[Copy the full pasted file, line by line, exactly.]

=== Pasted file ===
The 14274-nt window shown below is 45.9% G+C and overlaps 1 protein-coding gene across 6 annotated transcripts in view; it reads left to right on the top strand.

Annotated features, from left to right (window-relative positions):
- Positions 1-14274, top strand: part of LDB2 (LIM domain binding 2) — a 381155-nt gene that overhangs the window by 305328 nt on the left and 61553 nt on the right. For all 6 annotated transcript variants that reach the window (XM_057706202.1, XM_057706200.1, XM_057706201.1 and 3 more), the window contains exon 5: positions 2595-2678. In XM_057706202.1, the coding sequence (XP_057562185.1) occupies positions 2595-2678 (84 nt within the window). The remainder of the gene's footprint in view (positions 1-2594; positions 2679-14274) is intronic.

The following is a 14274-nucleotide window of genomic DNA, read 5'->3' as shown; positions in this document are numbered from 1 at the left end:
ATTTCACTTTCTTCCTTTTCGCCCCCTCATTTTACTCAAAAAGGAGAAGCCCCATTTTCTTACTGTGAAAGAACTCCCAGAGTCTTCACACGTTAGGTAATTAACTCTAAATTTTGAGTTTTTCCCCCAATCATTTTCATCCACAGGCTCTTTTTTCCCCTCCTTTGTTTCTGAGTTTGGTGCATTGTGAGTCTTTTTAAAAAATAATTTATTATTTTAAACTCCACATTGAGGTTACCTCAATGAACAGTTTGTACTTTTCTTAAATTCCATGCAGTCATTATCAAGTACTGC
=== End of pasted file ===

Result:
The 14274-nt window shown below is 45.9% G+C and overlaps 1 protein-coding gene across 6 annotated transcripts in view; it reads left to right on the top strand.

Annotated features, from left to right (window-relative positions):
- Positions 1-14274, top strand: part of LDB2 (LIM domain binding 2) — a 381155-nt gene that overhangs the window by 305328 nt on the left and 61553 nt on the right. For all 6 annotated transcript variants that reach the window (XM_057706202.1, XM_057706200.1, XM_057706201.1 and 3 more), the window contains exon 5: positions 2595-2678. In XM_057706202.1, the coding sequence (XP_057562185.1) occupies positions 2595-2678 (84 nt within the window). The remainder of the gene's footprint in view (positions 1-2594; positions 2679-14274) is intronic.

The following is a 14274-nucleotide window of genomic DNA, read 5'->3' as shown; positions in this document are numbered from 1 at the left end:
ATTTCACTTTCTTCCTTTTCGCCCCCTCATTTTACTCAAAAAGGAGAAGCCCCATTTTCTTACTGTGAAAGAACTCCCAGAGTCTTCACACGTTAGGTAATTAACTCTAAATTTTGAGTTTTTCCCCCAATCATTTTCATCCACAGGCTCTTTTTTCCCCTCCTTTGTTTCTGAGTTTGGTGCATTGTGAGTCTTTTTAAAAAATAATTTATTATTTTAAACTCCACATTGAGGTTACCTCAATGAACAGTTTGTACTTTTCTTAAATTCCATGCAGTCATTATCAAGTACTGC